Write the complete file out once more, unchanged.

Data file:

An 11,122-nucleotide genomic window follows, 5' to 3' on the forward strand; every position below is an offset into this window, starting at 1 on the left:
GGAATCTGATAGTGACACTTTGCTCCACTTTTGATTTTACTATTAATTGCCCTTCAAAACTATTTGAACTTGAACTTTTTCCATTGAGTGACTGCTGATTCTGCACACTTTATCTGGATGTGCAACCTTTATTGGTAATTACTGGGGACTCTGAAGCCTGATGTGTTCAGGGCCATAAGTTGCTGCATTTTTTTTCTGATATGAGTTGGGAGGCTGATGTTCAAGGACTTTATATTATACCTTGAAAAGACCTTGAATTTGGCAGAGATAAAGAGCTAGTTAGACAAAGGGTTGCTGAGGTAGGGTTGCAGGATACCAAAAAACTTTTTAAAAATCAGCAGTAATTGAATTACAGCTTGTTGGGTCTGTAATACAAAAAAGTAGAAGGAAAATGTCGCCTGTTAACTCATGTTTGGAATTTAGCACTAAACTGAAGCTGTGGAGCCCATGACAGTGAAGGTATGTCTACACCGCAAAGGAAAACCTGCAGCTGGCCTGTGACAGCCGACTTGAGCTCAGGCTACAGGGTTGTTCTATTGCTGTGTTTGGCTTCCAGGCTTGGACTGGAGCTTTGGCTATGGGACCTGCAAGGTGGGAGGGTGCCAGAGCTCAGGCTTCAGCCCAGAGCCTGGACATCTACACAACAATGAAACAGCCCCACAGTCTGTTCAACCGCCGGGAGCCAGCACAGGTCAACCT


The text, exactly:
An 11,122-nucleotide genomic window follows, 5' to 3' on the forward strand; every position below is an offset into this window, starting at 1 on the left:
GGAATCTGATAGTGACACTTTGCTCCACTTTTGATTTTACTATTAATTGCCCTTCAAAACTATTTGAACTTGAACTTTTTCCATTGAGTGACTGCTGATTCTGCACACTTTATCTGGATGTGCAACCTTTATTGGTAATTACTGGGGACTCTGAAGCCTGATGTGTTCAGGGCCATAAGTTGCTGCATTTTTTTTCTGATATGAGTTGGGAGGCTGATGTTCAAGGACTTTATATTATACCTTGAAAAGACCTTGAATTTGGCAGAGATAAAGAGCTAGTTAGACAAAGGGTTGCTGAGGTAGGGTTGCAGGATACCAAAAAACTTTTTAAAAATCAGCAGTAATTGAATTACAGCTTGTTGGGTCTGTAATACAAAAAAGTAGAAGGAAAATGTCGCCTGTTAACTCATGTTTGGAATTTAGCACTAAACTGAAGCTGTGGAGCCCATGACAGTGAAGGTATGTCTACACCGCAAAGGAAAACCTGCAGCTGGCCTGTGACAGCCGACTTGAGCTCAGGCTACAGGGTTGTTCTATTGCTGTGTTTGGCTTCCAGGCTTGGACTGGAGCTTTGGCTATGGGACCTGCAAGGTGGGAGGGTGCCAGAGCTCAGGCTTCAGCCCAGAGCCTGGACATCTACACAACAATGAAACAGCCCCACAGTCTGTTCAACCGCCGGGAGCCAGCACAGGTCAACCT